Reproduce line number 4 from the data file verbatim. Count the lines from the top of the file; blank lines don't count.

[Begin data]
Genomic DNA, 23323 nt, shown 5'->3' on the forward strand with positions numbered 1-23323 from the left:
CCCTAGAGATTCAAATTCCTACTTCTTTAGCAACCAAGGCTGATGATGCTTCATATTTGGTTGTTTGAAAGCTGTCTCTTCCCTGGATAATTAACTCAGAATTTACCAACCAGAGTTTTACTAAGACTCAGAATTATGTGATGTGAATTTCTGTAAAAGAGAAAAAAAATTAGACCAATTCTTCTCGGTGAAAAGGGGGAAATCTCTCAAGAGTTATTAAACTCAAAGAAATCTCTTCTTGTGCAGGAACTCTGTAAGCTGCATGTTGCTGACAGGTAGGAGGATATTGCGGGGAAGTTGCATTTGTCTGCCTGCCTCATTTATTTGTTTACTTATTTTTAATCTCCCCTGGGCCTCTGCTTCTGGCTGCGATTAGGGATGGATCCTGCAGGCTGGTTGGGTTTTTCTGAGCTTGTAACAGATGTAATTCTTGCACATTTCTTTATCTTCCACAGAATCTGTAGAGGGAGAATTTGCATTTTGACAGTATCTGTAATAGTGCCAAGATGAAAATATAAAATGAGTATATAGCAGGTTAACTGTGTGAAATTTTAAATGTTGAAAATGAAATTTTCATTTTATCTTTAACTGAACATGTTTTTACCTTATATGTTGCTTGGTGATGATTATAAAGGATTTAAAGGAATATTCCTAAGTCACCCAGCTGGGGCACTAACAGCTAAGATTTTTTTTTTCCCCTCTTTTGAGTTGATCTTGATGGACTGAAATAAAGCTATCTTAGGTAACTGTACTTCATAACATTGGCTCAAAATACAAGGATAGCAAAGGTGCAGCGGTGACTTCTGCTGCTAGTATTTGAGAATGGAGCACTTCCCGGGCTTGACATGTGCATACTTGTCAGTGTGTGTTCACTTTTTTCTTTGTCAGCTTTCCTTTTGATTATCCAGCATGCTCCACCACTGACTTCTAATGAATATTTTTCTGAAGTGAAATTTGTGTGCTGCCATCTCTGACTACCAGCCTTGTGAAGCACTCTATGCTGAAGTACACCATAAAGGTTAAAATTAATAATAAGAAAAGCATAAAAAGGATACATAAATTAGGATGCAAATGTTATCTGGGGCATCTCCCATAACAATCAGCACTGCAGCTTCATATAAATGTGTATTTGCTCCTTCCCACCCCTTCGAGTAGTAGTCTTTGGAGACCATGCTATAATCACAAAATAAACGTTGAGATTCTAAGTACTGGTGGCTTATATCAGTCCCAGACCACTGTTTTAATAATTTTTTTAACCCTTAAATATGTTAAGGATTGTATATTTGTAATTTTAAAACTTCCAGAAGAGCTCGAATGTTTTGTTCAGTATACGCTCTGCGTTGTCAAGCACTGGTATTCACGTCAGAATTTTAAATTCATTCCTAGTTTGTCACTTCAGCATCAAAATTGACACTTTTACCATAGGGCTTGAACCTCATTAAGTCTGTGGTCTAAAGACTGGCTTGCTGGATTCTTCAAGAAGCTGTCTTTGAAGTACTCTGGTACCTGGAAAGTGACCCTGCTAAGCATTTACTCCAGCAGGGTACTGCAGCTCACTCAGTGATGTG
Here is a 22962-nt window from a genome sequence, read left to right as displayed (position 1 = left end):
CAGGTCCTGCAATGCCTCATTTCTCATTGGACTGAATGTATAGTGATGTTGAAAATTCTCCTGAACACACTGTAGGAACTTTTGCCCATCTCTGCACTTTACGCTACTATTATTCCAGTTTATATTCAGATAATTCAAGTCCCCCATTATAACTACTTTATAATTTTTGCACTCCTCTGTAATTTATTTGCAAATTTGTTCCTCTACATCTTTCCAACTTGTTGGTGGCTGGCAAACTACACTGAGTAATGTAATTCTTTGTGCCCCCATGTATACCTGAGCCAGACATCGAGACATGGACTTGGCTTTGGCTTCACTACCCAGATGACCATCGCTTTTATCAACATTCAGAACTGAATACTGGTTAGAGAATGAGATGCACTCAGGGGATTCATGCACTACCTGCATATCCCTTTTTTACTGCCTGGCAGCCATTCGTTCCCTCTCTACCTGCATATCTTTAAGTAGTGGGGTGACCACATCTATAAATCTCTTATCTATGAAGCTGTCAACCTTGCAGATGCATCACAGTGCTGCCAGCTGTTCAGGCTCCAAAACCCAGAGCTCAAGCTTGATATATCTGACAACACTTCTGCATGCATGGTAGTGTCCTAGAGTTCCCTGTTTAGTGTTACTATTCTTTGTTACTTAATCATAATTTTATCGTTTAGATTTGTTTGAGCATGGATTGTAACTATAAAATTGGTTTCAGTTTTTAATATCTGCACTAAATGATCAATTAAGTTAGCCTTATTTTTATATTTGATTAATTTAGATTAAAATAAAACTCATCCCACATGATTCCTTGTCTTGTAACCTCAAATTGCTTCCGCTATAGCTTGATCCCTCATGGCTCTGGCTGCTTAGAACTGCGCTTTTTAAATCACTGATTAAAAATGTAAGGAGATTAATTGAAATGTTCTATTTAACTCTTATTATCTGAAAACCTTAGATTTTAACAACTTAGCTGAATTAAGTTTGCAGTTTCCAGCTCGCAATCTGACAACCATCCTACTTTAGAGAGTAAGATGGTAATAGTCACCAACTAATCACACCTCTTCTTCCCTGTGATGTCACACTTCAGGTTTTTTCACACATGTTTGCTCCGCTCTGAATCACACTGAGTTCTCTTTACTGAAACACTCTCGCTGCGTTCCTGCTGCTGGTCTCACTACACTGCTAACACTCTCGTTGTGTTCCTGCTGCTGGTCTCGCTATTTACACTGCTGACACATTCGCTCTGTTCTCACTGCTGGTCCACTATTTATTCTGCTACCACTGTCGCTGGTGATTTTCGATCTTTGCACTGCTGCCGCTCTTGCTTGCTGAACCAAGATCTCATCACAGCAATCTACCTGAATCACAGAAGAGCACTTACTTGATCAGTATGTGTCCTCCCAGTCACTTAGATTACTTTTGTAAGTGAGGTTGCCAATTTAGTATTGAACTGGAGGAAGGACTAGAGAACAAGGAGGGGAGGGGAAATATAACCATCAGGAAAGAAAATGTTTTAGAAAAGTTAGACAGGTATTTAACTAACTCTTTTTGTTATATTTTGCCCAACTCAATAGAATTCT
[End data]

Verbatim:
CAGGTCCTGCAATGCCTCATTTCTCATTGGACTGAATGTATAGTGATGTTGAAAATTCTCCTGAACACACTGTAGGAACTTTTGCCCATCTCTGCACTTTACGCTACTATTATTCCAGTTTATATTCAGATAATTCAAGTCCCCCATTATAACTACTTTATAATTTTTGCACTCCTCTGTAATTTATTTGCAAATTTGTTCCTCTACATCTTTCCAACTTGTTGGTGGCTGGCAAACTACACTGAGTAATGTAATTCTTTGTGCCCCCATGTATACCTGAGCCAGACATCGAGACATGGACTTGGCTTTGGCTTCACTACCCAGATGACCATCGCTTTTATCAACATTCAGAACTGAATACTGGTTAGAGAATGAGATGCACTCAGGGGATTCATGCACTACCTGCATATCCCTTTTTTACTGCCTGGCAGCCATTCGTTCCCTCTCTACCTGCATATCTTTAAGTAGTGGGGTGACCACATCTATAAATCTCTTATCTATGAAGCTGTCAACCTTGCAGATGCATCACAGTGCTGCCAGCTGTTCAGGCTCCAAAACCCAGAGCTCAAGCTTGATATATCTGACAACACTTCTGCATGCATGGTAGTGTCCTAGAGTTCCCTGTTTAGTGTTACTATTCTTTGTTACTTAATCATAATTTTATCGTTTAGATTTGTTTGAGCATGGATTGTAACTATAAAATTGGTTTCAGTTTTTAATATCTGCACTAAATGATCAATTAAGTTAGCCTTATTTTTATATTTGATTAATTTAGATTAAAATAAAACTCATCCCACATGATTCCTTGTCTTGTAACCTCAAATTGCTTCCGCTATAGCTTGATCCCTCATGGCTCTGGCTGCTTAGAACTGCGCTTTTTAAATCACTGATTAAAAATGTAAGGAGATTAATTGAAATGTTCTATTTAACTCTTATTATCTGAAAACCTTAGATTTTAACAACTTAGCTGAATTAAGTTTGCAGTTTCCAGCTCGCAATCTGACAACCATCCTACTTTAGAGAGTAAGATGGTAATAGTCACCAACTAATCACACCTCTTCTTCCCTGTGATGTCACACTTCAGGTTTTTTCACACATGTTTGCTCCGCTCTGAATCACACTGAGTTCTCTTTACTGAAACACTCTCGCTGCGTTCCTGCTGCTGGTCTCACTACACTGCTAACACTCTCGTTGTGTTCCTGCTGCTGGTCTCGCTATTTACACTGCTGACACATTCGCTCTGTTCTCACTGCTGGTCCACTATTTATTCTGCTACCACTGTCGCTGGTGATTTTCGATCTTTGCACTGCTGCCGCTCTTGCTTGCTGAACCAAGATCTCATCACAGCAATCTACCTGAATCACAGAAGAGCACTTACTTGATCAGTATGTGTCCTCCCAGTCACTTAGATTACTTTTGTAAGTGAGGTTGCCAATTTAGTATTGAACTGGAGGAAGGACTAGAGAACAAGGAGGGGAGGGGAAATATAACCATCAGGAAAGAAAATGTTTTAGAAAAGTTAGACAGGTATTTAACTAACTCTTTTTGTTATATTTTGCCCAACTCAATAGAATTCT